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Change your clocks, change your batteries

This weekend marks the end of daylight saving time and clocks will be turned back one hour on Nov. 5. This occasion also serves as a good time to check some important equipment in your home that could be the key to giving you and your family extra time when it counts.

The National Fire Protection Agency (NFPA) annually promotes the “Change Your Clocks, Change Your Batteries” campaign, which encourages the public to change their smoke and carbon monoxide alarm batteries when turning back clocks in the fall and ahead in the spring.

According to an NFPA study released in 2021, almost three out of five home fire deaths were caused by fires in properties with no smoke alarms or smoke alarms that failed to operate.

The American Red Cross says home fires claim more lives every year than all natural disasters combined, and having working smoke alarms can cut the risk of dying in a home fire in half.

The NFPA study backs that up, finding the risk of dying in reported home structure fires is 55% lower in homes with working smoke alarms.

When smoke alarms failed to operate, it was typically because of disconnected or non-working power sources, with battery problems being the most common.

Modern smoke alarms can be powered in different ways and those with non-replaceable, 10-year batteries are designed to remain effective for up to 10 years. The NFPA says if the alarm chirps, warning that the battery is low, replace the entire smoke alarm right away, even if it has not been 10 years since it has been installed.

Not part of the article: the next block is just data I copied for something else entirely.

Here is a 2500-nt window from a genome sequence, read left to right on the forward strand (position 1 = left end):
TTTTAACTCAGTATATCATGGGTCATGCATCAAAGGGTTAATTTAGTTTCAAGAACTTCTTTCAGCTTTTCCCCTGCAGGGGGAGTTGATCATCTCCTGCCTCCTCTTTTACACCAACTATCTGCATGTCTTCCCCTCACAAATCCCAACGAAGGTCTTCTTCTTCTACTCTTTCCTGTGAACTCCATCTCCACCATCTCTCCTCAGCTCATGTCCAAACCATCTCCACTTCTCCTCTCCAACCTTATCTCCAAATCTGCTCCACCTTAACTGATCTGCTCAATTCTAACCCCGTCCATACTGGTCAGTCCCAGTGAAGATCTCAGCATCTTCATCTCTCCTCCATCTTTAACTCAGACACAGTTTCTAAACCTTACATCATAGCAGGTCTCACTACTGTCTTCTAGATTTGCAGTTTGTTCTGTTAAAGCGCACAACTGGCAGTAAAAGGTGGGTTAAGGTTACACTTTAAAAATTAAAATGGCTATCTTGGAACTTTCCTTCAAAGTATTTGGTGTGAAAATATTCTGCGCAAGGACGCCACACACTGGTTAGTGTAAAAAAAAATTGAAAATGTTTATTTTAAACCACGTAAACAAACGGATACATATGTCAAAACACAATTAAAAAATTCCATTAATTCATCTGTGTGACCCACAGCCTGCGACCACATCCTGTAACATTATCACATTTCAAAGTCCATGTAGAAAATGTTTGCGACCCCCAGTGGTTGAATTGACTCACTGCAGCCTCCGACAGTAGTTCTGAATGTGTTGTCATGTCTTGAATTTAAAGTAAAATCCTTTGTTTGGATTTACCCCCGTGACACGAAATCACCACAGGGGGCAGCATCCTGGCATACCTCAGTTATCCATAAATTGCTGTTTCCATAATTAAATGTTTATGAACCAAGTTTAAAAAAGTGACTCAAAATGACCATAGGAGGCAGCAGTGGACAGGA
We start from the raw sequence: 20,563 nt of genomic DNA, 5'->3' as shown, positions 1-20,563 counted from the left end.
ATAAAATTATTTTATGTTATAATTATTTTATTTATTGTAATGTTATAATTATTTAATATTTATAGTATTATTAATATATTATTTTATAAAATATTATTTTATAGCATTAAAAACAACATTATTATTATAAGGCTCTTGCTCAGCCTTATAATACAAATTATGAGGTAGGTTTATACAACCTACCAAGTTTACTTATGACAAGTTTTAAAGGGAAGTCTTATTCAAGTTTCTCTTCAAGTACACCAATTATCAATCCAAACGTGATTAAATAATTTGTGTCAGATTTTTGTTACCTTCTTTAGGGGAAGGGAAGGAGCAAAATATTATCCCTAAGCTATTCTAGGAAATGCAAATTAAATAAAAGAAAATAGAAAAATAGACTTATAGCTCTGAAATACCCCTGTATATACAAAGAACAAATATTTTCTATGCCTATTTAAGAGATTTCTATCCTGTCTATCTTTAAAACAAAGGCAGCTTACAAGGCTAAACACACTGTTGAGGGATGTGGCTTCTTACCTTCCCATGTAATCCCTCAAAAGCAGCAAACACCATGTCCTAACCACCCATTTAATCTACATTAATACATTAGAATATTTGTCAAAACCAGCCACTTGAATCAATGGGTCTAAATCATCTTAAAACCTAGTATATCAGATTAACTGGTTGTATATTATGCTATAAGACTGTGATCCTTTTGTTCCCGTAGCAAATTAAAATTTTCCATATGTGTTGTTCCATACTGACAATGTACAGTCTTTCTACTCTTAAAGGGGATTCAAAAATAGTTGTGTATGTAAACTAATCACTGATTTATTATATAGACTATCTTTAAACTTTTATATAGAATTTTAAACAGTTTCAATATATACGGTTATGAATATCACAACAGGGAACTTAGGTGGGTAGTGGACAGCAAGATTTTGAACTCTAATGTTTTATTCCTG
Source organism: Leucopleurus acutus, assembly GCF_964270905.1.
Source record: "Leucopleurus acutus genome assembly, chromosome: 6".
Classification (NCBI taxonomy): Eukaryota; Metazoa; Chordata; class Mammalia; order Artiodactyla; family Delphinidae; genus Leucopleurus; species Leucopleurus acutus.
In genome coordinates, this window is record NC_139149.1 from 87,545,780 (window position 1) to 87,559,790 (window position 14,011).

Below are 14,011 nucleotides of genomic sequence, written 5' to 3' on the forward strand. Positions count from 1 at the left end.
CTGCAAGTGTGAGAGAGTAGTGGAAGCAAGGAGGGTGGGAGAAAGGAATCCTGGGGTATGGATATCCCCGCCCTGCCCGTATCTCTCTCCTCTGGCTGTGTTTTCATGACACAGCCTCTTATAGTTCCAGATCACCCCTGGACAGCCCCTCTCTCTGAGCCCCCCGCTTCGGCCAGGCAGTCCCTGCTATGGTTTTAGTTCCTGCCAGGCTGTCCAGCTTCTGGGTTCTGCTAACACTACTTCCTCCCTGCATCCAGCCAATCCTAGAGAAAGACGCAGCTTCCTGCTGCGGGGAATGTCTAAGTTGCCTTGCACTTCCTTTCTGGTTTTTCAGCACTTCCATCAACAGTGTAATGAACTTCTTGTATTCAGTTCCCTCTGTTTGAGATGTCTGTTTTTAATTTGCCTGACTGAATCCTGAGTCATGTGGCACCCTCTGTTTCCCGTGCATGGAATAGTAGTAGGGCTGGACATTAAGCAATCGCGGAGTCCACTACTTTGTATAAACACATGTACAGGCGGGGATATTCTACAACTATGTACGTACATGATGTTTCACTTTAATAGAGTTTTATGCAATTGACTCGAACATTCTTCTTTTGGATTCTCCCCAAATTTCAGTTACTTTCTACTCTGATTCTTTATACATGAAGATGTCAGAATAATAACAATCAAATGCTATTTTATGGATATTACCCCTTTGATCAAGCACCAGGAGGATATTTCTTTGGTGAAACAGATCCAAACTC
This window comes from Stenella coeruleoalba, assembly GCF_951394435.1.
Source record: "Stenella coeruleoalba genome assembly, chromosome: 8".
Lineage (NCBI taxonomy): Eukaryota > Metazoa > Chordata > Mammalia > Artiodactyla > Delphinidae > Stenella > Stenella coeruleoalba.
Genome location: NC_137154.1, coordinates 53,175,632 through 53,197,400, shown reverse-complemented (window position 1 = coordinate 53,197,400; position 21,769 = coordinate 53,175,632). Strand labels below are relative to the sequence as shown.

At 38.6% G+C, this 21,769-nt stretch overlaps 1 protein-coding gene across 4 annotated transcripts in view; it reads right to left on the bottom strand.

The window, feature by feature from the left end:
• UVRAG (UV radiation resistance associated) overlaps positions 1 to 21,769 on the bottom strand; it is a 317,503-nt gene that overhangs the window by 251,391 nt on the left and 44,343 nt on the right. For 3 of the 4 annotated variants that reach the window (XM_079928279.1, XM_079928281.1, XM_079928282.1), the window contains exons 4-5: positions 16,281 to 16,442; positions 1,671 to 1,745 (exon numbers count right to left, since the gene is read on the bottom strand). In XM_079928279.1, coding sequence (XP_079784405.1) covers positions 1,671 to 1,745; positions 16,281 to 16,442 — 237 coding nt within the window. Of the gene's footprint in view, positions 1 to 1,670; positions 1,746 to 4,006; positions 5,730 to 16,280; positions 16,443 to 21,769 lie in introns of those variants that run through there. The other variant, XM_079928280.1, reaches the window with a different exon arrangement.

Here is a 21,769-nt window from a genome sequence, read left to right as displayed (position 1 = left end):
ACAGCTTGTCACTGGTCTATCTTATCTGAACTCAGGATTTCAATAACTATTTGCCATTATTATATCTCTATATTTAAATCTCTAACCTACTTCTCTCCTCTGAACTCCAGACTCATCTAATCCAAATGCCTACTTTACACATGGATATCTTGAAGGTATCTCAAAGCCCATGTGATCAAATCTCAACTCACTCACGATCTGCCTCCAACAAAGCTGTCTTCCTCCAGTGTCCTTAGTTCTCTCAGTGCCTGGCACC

If you currently do not have functioning smoke alarms in your home, now is the time to install or repair them.

Those with appliances that use wood or natural gas for fuel should also use this time to install or replace batteries on any carbon monoxide detectors in the home.

The sooner an alarm alerts you to a fire, the sooner you can get out. Because smoke rises, the International Association of Fire Fighters recommends smoke alarms be mounted high on walls or ceilings and should be placed no more than 12 inches away from the ceiling. The lower your smoke detectors, the longer it will take for the smoke to reach the sensor to activate the alarm.

They should also not be placed near windows, doors or air ducts where drafts might interfere with their operation.

In addition to changing the batteries every six months, the NFPA says to test all smoke detectors, regardless of their power source, at least once a month to make sure they are functional.

The NFPA website, nfpa.org, has a wealth of resources on how to keep your family safe from fire. Local fire departments can also provide advice and resources for fire alarm installation and fire escape plans for your home.

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